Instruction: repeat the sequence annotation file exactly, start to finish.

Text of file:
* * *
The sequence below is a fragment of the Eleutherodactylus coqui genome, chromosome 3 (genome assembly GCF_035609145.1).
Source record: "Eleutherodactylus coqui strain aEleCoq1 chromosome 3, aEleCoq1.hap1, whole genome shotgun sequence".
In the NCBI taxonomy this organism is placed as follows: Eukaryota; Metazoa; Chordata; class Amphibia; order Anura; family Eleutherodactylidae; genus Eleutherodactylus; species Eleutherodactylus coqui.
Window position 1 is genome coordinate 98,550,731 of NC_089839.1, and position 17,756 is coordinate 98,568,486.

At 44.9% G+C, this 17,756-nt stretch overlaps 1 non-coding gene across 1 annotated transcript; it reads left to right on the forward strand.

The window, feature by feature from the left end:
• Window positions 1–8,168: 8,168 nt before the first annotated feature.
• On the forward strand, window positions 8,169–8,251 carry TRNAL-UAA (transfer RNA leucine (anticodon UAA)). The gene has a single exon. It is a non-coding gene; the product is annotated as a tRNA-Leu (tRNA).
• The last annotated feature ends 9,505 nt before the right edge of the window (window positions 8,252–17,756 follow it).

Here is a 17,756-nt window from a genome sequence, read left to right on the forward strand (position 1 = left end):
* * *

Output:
The sequence below is a fragment of the Eleutherodactylus coqui genome, chromosome 3 (genome assembly GCF_035609145.1).
Source record: "Eleutherodactylus coqui strain aEleCoq1 chromosome 3, aEleCoq1.hap1, whole genome shotgun sequence".
In the NCBI taxonomy this organism is placed as follows: Eukaryota; Metazoa; Chordata; class Amphibia; order Anura; family Eleutherodactylidae; genus Eleutherodactylus; species Eleutherodactylus coqui.
Window position 1 is genome coordinate 98,550,731 of NC_089839.1, and position 17,756 is coordinate 98,568,486.

At 44.9% G+C, this 17,756-nt stretch overlaps 1 non-coding gene across 1 annotated transcript; it reads left to right on the forward strand.

The window, feature by feature from the left end:
• Window positions 1–8,168: 8,168 nt before the first annotated feature.
• On the forward strand, window positions 8,169–8,251 carry TRNAL-UAA (transfer RNA leucine (anticodon UAA)). The gene has a single exon. It is a non-coding gene; the product is annotated as a tRNA-Leu (tRNA).
• The last annotated feature ends 9,505 nt before the right edge of the window (window positions 8,252–17,756 follow it).

Here is a 17,756-nt window from a genome sequence, read left to right on the forward strand (position 1 = left end):